Cathay Pacific and Cathay Dragon will cut 90% of its mainland China flights over the next two months, citing a “consequential significant drop” in market demand owing to the coronavirus outbreak.
Cebu Pacific expects the coronavirus outbreak to impact its bottom line by up to Ps4 billion ($79 million).
The organiser of the Singapore air show has reaffirmed that the show will proceed as planned, amid concerns about the novel coronavirus outbreak.
Royal Jordanian has illustrated the extent of decontamination and sterilisation measures being undertaken on board aircraft aimed at preventing further spread of the coronavirus which has badly disrupted services to China.
Airlines in China have begun cancelling flights to a growing list of international destinations, in light of travel restrictions imposed following a novel coronavirus outbreak.
American Airlines says it is suspending all flights to China as the coronavirus spreads, sickening more than a thousand and killing almost 200 people. The decision comes a day after the carrier’s pilots sued to stop the carrier’s flights to the country.
Airlines are continuing to suspend international capacity to mainland China in the wake of the coronavirus – but the significance of such decisions to their overall networks varies wildly.
American Airlines pilots, represented by the Allied Pilots Association (APA), have filed a lawsuit seeking an immediate halt to the carrier’s flights to mainland China.
Singapore Airlines and SilkAir have cut a number of flights to China for February, as the outbreak of the novel coronavirus continues its unabated spread.
Airlines continue to suspend international flight capacity to mainland China in the wake of the outbreak of the new coronavirus as the World Health Organisation (WHO) declares it an international public health emergency.
Air Canada says it will suspend all direct flights to Beijing and Shanghai through February, following a notice from Canada’s government advising against non-essential travel to mainland China on fears about the deadly Wuhan coronavirus.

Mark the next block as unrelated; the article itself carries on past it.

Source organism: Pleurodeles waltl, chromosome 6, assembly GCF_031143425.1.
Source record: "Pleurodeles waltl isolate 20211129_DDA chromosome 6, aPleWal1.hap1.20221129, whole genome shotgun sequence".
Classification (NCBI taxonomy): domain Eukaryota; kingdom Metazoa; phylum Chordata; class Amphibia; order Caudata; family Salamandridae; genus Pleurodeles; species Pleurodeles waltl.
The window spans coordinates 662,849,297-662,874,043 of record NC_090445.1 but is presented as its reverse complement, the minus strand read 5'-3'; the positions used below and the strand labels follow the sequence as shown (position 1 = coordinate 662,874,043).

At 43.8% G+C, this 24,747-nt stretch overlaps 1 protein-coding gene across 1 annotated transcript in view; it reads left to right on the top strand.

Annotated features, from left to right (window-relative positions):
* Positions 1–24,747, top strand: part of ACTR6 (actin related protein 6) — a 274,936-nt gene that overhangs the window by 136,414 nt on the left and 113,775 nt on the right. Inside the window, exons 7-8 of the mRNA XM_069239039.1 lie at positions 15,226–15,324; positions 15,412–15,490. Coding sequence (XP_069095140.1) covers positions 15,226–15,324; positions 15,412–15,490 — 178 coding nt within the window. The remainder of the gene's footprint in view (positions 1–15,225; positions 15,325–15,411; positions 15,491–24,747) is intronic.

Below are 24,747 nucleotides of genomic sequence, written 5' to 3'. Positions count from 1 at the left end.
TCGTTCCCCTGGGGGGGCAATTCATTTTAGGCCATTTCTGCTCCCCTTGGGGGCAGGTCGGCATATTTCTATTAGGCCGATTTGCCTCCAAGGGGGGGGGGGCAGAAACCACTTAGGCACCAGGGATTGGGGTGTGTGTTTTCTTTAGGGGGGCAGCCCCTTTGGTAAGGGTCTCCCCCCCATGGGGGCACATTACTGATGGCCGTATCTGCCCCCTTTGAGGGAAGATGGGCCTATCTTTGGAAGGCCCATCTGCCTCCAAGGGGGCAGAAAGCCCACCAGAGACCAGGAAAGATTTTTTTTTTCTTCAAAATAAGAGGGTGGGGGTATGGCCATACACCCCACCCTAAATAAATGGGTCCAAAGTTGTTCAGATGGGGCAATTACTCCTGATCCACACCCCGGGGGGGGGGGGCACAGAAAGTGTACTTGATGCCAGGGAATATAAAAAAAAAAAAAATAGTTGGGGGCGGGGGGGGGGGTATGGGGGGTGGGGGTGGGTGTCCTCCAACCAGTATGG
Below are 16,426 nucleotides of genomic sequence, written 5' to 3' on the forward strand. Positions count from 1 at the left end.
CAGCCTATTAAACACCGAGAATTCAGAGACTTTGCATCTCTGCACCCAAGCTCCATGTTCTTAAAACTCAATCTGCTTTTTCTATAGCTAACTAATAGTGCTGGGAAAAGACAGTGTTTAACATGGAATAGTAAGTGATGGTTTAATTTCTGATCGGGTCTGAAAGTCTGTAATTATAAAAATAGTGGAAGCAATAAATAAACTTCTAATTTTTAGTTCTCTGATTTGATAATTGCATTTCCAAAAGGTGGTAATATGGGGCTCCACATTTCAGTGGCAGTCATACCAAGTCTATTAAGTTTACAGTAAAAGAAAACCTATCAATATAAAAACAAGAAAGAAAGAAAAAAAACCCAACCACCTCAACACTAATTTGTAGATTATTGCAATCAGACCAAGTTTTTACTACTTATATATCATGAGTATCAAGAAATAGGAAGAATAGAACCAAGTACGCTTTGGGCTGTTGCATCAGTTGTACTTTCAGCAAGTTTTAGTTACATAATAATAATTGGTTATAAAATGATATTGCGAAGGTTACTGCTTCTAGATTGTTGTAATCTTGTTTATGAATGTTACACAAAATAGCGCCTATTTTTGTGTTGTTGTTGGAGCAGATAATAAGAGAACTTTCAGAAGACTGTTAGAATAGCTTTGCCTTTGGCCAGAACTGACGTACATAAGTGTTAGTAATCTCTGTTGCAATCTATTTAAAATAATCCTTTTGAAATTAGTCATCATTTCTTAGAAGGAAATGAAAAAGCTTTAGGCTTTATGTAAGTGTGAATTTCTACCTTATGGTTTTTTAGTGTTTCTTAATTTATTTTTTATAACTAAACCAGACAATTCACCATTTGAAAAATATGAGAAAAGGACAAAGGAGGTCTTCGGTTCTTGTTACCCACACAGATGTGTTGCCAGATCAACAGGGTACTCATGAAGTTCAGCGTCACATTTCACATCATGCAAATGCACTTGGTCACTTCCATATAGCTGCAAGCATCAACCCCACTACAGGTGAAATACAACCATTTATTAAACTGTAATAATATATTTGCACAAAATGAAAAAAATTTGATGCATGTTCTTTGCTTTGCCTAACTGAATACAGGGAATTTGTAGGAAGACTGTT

Lufthansa Group has joined British Airways in its precautions against the Chinese coronavirus outbreak and similarly suspended flights to mainland China.
British Airways is temporarily suspending all mainland Chinese services in the wake of government advice to avoid all but essential travel to the area.
Citing a significant drop in load factors, United Airlines has suspended some of its flights to China, which is reeling from the spread of the novel coronavirus (2019-nCOV).
Hong Kong’s four main carriers will halve their services into Mainland China, as part of special arrangements made in light of a novel coronavirus outbreak in China.
As the spread of the novel coronavirus (2019-nCOV) continues both in China and across the world, Europe’s safety regulator has issued a safety information bulletin with recommended measures for airlines and airports to take in dealing with the outbreak.
Several Asian carriers have suspended flights to Wuhan, as the Chinese city is put on lockdown to contain a respiratory virus outbreak.
The Wuhan Coronavirus outbreak in China comes after years of strong traffic growth from Wuhan Tianhe International airport, which serves dozens of domestic and international destinations.